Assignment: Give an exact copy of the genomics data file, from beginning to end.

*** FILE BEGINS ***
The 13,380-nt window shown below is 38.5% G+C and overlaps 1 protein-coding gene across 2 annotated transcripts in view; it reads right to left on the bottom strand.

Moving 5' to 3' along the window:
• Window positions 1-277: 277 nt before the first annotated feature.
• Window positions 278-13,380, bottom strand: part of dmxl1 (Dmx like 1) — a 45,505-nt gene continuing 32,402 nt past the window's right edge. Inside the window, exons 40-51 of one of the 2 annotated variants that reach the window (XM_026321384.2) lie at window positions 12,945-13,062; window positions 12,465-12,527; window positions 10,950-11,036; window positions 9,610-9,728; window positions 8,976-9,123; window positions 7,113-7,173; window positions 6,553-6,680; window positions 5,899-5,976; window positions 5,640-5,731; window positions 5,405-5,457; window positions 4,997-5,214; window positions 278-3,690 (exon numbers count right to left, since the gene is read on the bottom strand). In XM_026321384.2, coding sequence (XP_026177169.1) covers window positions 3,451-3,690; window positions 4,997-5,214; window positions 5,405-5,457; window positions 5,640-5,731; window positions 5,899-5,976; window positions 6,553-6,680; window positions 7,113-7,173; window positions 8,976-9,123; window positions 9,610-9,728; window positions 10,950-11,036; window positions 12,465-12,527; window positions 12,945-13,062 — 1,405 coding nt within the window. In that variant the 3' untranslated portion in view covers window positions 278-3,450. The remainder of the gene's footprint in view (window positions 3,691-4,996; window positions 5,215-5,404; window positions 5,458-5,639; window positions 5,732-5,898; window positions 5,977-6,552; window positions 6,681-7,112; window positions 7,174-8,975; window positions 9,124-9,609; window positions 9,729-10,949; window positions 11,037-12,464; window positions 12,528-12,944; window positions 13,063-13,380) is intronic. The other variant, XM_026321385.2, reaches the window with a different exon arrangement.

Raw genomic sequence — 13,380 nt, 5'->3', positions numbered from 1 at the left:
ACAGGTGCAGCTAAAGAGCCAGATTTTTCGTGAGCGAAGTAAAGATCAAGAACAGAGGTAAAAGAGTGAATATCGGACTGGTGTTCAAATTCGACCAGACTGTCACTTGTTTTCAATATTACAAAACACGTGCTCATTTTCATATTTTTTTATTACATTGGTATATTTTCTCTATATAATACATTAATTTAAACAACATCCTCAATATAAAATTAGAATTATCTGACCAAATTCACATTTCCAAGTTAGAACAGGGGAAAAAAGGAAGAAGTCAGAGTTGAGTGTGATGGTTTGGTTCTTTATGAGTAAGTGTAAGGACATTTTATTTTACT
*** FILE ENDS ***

The 13,380-nt window shown below is 38.5% G+C and overlaps 1 protein-coding gene across 2 annotated transcripts in view; it reads right to left on the bottom strand.

Moving 5' to 3' along the window:
• Window positions 1-277: 277 nt before the first annotated feature.
• Window positions 278-13,380, bottom strand: part of dmxl1 (Dmx like 1) — a 45,505-nt gene continuing 32,402 nt past the window's right edge. Inside the window, exons 40-51 of one of the 2 annotated variants that reach the window (XM_026321384.2) lie at window positions 12,945-13,062; window positions 12,465-12,527; window positions 10,950-11,036; window positions 9,610-9,728; window positions 8,976-9,123; window positions 7,113-7,173; window positions 6,553-6,680; window positions 5,899-5,976; window positions 5,640-5,731; window positions 5,405-5,457; window positions 4,997-5,214; window positions 278-3,690 (exon numbers count right to left, since the gene is read on the bottom strand). In XM_026321384.2, coding sequence (XP_026177169.1) covers window positions 3,451-3,690; window positions 4,997-5,214; window positions 5,405-5,457; window positions 5,640-5,731; window positions 5,899-5,976; window positions 6,553-6,680; window positions 7,113-7,173; window positions 8,976-9,123; window positions 9,610-9,728; window positions 10,950-11,036; window positions 12,465-12,527; window positions 12,945-13,062 — 1,405 coding nt within the window. In that variant the 3' untranslated portion in view covers window positions 278-3,450. The remainder of the gene's footprint in view (window positions 3,691-4,996; window positions 5,215-5,404; window positions 5,458-5,639; window positions 5,732-5,898; window positions 5,977-6,552; window positions 6,681-7,112; window positions 7,174-8,975; window positions 9,124-9,609; window positions 9,729-10,949; window positions 11,037-12,464; window positions 12,528-12,944; window positions 13,063-13,380) is intronic. The other variant, XM_026321385.2, reaches the window with a different exon arrangement.

Raw genomic sequence — 13,380 nt, 5'->3', positions numbered from 1 at the left:
ACAGGTGCAGCTAAAGAGCCAGATTTTTCGTGAGCGAAGTAAAGATCAAGAACAGAGGTAAAAGAGTGAATATCGGACTGGTGTTCAAATTCGACCAGACTGTCACTTGTTTTCAATATTACAAAACACGTGCTCATTTTCATATTTTTTTATTACATTGGTATATTTTCTCTATATAATACATTAATTTAAACAACATCCTCAATATAAAATTAGAATTATCTGACCAAATTCACATTTCCAAGTTAGAACAGGGGAAAAAAGGAAGAAGTCAGAGTTGAGTGTGATGGTTTGGTTCTTTATGAGTAAGTGTAAGGACATTTTATTTTACT